The Supreme Court on Wednesday directed the Centre to identify private hospitals where coronavirus patients could be treated for free or at a minimum cost, Live Law reported.
The top court was hearing a petition filed by a lawyer, Sachin Jain, who claimed that private hospitals in the country were commercially exploiting patients to make a “fortune out of their miseries” during the health crisis.
A bench headed by Chief Justice of India SA Bobde asked why the private hospitals, who have been given land free of cost by the government, cannot treat patients for free, according to News18. “They have been given land either free of cost or at a very nominal cost,” Bobde said. “These private charitable hospitals should treat them for free.”
Solicitor General Tushar Mehta told the court that the cost of treatment in private hospitals across the country ought to be minimum and charitable trusts may do it on no-profit basis. “You identify all those hospitals and find out,” Bobde said. “You try to find out and see whether these hospitals can charge minimum cost or even free of cost.”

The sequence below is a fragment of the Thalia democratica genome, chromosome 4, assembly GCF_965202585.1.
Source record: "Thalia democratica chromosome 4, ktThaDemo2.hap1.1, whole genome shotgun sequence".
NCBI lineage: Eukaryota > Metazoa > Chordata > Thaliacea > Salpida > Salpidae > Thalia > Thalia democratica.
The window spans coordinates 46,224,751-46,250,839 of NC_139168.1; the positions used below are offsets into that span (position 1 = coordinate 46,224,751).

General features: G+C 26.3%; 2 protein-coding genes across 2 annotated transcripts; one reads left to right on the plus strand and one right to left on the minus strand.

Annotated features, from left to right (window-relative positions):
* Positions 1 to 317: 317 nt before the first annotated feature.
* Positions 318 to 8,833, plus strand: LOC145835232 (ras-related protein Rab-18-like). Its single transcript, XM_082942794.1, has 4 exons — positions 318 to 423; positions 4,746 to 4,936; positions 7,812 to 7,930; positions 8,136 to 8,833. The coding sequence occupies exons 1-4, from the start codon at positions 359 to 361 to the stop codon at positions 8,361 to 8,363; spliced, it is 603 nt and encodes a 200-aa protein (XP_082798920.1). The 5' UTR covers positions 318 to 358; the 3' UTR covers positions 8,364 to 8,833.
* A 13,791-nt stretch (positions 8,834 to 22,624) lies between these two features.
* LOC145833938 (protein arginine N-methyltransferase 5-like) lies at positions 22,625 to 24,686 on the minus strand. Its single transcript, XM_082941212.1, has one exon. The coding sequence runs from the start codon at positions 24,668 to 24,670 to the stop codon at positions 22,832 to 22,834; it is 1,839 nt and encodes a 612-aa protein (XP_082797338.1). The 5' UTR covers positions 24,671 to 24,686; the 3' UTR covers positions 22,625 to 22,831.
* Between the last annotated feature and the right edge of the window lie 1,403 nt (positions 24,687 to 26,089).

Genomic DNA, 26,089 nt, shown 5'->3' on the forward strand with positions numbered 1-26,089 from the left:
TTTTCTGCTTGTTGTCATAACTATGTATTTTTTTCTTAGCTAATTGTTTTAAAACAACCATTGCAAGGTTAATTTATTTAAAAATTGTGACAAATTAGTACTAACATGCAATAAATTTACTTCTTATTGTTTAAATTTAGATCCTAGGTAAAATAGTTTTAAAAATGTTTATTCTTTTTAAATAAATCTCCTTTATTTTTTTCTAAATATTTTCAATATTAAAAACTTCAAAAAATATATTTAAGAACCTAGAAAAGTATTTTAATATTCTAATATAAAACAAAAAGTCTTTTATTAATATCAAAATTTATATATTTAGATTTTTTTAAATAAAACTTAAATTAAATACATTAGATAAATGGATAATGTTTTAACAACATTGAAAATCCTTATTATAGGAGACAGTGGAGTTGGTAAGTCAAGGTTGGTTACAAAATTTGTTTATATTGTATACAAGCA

The matter was posted for hearing after a week. Last month, the Supreme Court sought the response of the Centre to regulate the cost of coronavirus treatment and adjourned the matter. Jain sought a direction that the private hospitals, who are functioning on public land, treat coronavirus patients pro-bono or on a no-profit basis.
“Medical treatment owes a constitutional duty to treat the have-nots and a person cannot be refused treatment merely on the ground that he is not in a position to afford the fee payable for such expensive treatment,” the petition read. “It is a matter of grave concern that a large section of people in India still do not possess any insurance cover and are also not benefited under any government health scheme.”
Meanwhile, the Indian Council of Medical Research, the country’s nodal body for coronavirus testing, on Monday has removed the price cap of Rs 4,500 for the real-time polymerase chain reaction, or RT-PCR tests. The decision was taken due to availability of indigenous testing kits and other supplies in India now.